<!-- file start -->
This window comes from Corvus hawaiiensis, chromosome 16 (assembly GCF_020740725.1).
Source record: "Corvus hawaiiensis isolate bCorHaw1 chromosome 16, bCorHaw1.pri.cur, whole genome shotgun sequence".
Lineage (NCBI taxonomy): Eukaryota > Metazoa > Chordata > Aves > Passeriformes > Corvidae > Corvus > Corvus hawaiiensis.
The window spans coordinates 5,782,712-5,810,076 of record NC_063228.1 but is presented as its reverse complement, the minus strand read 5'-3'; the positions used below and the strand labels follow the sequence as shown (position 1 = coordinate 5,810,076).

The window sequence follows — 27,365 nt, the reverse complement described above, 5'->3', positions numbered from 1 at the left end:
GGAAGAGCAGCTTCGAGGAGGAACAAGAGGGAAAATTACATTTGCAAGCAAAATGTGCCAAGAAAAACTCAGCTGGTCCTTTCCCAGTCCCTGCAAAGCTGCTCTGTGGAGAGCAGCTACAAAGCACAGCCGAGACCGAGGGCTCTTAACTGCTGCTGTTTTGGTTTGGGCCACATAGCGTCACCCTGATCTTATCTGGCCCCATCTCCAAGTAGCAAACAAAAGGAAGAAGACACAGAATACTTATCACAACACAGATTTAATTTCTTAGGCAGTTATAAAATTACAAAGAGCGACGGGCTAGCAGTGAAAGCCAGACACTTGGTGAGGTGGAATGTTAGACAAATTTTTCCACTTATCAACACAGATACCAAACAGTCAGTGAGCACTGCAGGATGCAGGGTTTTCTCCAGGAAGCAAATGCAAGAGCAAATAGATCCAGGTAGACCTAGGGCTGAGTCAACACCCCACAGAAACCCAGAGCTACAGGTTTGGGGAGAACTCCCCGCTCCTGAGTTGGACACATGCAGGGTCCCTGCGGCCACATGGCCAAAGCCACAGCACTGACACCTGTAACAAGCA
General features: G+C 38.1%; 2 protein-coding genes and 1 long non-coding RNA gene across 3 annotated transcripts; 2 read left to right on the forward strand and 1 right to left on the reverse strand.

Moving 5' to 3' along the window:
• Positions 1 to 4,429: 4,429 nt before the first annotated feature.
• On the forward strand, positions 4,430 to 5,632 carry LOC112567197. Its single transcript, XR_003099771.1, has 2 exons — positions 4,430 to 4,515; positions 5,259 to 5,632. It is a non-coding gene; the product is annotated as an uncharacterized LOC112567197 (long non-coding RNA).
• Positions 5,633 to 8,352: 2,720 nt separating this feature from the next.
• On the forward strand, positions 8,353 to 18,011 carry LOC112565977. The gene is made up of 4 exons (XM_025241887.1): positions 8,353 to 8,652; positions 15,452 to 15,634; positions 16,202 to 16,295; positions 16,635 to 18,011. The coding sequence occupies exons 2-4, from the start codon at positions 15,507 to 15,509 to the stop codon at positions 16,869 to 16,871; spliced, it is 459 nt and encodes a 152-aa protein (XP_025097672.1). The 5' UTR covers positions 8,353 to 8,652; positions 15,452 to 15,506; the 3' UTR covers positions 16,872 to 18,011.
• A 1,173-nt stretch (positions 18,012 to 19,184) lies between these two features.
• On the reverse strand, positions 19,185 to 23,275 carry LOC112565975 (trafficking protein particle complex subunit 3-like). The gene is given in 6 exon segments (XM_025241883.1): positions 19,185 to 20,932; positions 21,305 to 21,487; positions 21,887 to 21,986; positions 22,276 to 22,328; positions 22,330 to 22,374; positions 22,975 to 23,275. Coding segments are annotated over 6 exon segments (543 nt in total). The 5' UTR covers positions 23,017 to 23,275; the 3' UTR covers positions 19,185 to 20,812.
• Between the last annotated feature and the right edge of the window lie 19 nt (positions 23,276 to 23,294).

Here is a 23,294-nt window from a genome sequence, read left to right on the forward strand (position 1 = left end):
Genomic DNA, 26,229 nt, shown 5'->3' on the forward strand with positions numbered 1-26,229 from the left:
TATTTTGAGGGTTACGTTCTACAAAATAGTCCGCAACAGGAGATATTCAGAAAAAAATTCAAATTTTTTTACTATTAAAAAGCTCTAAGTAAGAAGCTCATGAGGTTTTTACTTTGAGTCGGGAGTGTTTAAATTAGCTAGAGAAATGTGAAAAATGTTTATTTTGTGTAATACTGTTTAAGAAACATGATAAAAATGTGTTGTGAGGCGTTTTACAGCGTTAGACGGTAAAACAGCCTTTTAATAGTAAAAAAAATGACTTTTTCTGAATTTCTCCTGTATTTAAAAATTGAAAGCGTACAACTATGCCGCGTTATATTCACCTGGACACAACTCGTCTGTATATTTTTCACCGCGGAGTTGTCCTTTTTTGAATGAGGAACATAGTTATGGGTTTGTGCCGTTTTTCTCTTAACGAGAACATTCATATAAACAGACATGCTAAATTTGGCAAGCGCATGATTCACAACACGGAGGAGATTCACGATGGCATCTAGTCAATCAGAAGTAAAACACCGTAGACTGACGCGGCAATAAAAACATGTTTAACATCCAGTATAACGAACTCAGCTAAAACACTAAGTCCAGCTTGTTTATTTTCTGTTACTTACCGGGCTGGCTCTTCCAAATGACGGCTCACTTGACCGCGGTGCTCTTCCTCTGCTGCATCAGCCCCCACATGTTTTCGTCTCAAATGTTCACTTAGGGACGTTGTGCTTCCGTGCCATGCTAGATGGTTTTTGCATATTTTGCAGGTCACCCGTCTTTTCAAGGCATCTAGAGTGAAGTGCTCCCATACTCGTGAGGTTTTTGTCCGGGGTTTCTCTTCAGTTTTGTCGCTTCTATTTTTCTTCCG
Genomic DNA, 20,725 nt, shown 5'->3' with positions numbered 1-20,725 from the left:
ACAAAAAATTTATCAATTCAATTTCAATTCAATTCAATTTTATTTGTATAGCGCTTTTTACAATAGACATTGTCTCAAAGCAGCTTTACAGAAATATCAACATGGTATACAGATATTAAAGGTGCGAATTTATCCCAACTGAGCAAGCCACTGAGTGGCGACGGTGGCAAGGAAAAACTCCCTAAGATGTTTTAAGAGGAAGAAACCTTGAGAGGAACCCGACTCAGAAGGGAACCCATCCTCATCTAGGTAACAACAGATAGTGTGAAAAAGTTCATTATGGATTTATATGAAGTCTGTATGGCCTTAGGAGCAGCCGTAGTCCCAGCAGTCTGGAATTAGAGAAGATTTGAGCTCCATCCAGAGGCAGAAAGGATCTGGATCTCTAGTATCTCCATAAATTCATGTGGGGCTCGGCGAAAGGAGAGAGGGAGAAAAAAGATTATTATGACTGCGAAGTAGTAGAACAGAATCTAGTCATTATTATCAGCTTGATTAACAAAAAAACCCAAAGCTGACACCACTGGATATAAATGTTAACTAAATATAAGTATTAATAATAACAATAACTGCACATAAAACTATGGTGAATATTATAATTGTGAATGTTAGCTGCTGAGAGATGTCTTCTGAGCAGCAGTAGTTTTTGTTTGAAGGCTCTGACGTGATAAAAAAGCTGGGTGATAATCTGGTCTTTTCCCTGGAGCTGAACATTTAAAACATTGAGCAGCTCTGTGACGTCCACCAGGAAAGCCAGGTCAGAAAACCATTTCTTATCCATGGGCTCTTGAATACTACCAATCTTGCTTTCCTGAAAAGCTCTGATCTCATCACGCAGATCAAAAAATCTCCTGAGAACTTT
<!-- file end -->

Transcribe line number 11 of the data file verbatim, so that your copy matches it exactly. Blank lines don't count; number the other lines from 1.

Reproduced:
• Positions 5,633 to 8,352: 2,720 nt separating this feature from the next.